Scottish Daily Mail
Home is where we should set the rules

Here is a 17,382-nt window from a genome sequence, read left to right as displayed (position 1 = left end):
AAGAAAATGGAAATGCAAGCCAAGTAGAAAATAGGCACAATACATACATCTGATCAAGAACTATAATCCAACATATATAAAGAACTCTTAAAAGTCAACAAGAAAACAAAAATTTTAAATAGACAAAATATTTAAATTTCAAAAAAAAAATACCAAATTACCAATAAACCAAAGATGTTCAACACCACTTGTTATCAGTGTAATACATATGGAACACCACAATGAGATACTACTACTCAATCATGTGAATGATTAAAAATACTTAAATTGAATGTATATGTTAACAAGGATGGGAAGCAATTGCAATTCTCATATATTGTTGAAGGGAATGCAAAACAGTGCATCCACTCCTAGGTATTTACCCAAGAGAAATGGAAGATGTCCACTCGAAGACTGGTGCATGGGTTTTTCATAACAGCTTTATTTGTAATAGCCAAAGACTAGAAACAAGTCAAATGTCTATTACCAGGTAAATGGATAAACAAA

AS A child hypnotherapist and mother of four children ranging in age from six to 19, I think I will hit the roof the next time I hear other parents use the phrase: ‘As long as it’s under my roof.’ Why do some people think it’s OK to allow their underage children to take drugs, have sex and drink alcohol — as long as it’s in the family home? That should be the one place they should be sure of being protected. home is where boundaries and rules are set. It’s where you give your children sound advice and teach them the consequences of their actions. Teenagers, and even ‘tweenagers’, are more miserable than ever, as shown by the increase in eating disorders, drug-taking and anxiety. The finger of blame has been rightly pointed at social media, where apps filter your photographs to the point you don’t even recognise yourself. But I would also say that parents bear some responsibility for their children’s unhappiness. I’m not a perfect parent, if there is such a thing, but I try to do my best to ensure my children are kept from harm, physically and mentally. I tell them about the dangers of drug abuse and how easily an addiction can be triggered. We discuss the fact that having sex too young can lead to insecurities, a bad reputation, pregnancy and sexually transmitted diseases. I certainly do not encourage my underage children and their friends to have pre-drinks at my house before a night out. When another parent told me they allow this, I replied that children should be commended for not feeling they need to get ‘off their faces’ to have a good time, and should be encouraged to be shepherds, not sheep. I am shocked to see mothers flaunting images on their Instagram accounts of their scantily clad daughters with the caption: ‘So grown up.’ I have heard some parents joke about how their teenager got drunk at a party and ended up in hospital. Others have told me they have deep, meaningful conversations with their child while sharing a spliff. Their excuse for condoning this behaviour is that it ‘happens under my roof’ where they can ‘keep an eye on them’. The home should be a safe place, where parents communicate with their children by telling them drugs and underage sex and drinking are illegal for a reason. You don’t allow your teenagers to act in a way that could harm them not only because you love them, but because their brains and bodies are underdeveloped and they don’t have the physical and emotional capacity of an adult. As parents, we strive to provide a roof over our family’s heads. Surely that means protection, not an invitation to prove you are a ‘cool’ parent.